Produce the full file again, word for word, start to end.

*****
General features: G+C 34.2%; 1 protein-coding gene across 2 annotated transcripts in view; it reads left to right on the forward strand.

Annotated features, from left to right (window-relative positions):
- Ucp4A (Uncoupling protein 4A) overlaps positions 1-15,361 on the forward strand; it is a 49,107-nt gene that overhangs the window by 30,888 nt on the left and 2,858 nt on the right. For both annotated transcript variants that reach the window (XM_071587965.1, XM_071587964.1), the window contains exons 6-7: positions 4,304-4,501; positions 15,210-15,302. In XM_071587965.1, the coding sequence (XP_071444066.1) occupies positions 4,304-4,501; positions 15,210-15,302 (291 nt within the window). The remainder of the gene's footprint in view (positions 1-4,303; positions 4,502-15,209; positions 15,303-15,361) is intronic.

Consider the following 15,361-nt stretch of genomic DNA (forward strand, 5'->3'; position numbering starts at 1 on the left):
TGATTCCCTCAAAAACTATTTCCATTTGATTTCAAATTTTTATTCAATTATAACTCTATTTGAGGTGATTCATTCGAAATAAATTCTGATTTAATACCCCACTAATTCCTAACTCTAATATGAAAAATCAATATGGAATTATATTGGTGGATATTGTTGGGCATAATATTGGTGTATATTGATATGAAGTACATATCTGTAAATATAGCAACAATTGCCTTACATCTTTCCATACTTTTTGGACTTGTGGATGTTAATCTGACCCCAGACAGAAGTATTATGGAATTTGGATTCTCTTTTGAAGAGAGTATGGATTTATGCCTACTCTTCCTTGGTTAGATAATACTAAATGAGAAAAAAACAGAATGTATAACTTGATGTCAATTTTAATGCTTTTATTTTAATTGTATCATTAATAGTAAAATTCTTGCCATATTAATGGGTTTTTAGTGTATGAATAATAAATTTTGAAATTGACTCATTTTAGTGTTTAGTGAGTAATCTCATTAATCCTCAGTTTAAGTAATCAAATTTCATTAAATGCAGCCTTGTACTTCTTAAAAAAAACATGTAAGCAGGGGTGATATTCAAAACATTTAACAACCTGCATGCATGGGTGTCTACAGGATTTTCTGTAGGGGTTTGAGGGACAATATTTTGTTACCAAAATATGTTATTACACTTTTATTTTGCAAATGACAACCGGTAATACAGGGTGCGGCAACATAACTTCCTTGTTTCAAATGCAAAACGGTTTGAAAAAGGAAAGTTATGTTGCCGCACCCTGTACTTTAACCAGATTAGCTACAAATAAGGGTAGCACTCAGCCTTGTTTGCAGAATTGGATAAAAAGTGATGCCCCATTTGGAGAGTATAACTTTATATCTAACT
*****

General features: G+C 34.2%; 1 protein-coding gene across 2 annotated transcripts in view; it reads left to right on the forward strand.

Annotated features, from left to right (window-relative positions):
- Ucp4A (Uncoupling protein 4A) overlaps positions 1-15,361 on the forward strand; it is a 49,107-nt gene that overhangs the window by 30,888 nt on the left and 2,858 nt on the right. For both annotated transcript variants that reach the window (XM_071587965.1, XM_071587964.1), the window contains exons 6-7: positions 4,304-4,501; positions 15,210-15,302. In XM_071587965.1, the coding sequence (XP_071444066.1) occupies positions 4,304-4,501; positions 15,210-15,302 (291 nt within the window). The remainder of the gene's footprint in view (positions 1-4,303; positions 4,502-15,209; positions 15,303-15,361) is intronic.

Consider the following 15,361-nt stretch of genomic DNA (forward strand, 5'->3'; position numbering starts at 1 on the left):
TGATTCCCTCAAAAACTATTTCCATTTGATTTCAAATTTTTATTCAATTATAACTCTATTTGAGGTGATTCATTCGAAATAAATTCTGATTTAATACCCCACTAATTCCTAACTCTAATATGAAAAATCAATATGGAATTATATTGGTGGATATTGTTGGGCATAATATTGGTGTATATTGATATGAAGTACATATCTGTAAATATAGCAACAATTGCCTTACATCTTTCCATACTTTTTGGACTTGTGGATGTTAATCTGACCCCAGACAGAAGTATTATGGAATTTGGATTCTCTTTTGAAGAGAGTATGGATTTATGCCTACTCTTCCTTGGTTAGATAATACTAAATGAGAAAAAAACAGAATGTATAACTTGATGTCAATTTTAATGCTTTTATTTTAATTGTATCATTAATAGTAAAATTCTTGCCATATTAATGGGTTTTTAGTGTATGAATAATAAATTTTGAAATTGACTCATTTTAGTGTTTAGTGAGTAATCTCATTAATCCTCAGTTTAAGTAATCAAATTTCATTAAATGCAGCCTTGTACTTCTTAAAAAAAACATGTAAGCAGGGGTGATATTCAAAACATTTAACAACCTGCATGCATGGGTGTCTACAGGATTTTCTGTAGGGGTTTGAGGGACAATATTTTGTTACCAAAATATGTTATTACACTTTTATTTTGCAAATGACAACCGGTAATACAGGGTGCGGCAACATAACTTCCTTGTTTCAAATGCAAAACGGTTTGAAAAAGGAAAGTTATGTTGCCGCACCCTGTACTTTAACCAGATTAGCTACAAATAAGGGTAGCACTCAGCCTTGTTTGCAGAATTGGATAAAAAGTGATGCCCCATTTGGAGAGTATAACTTTATATCTAACT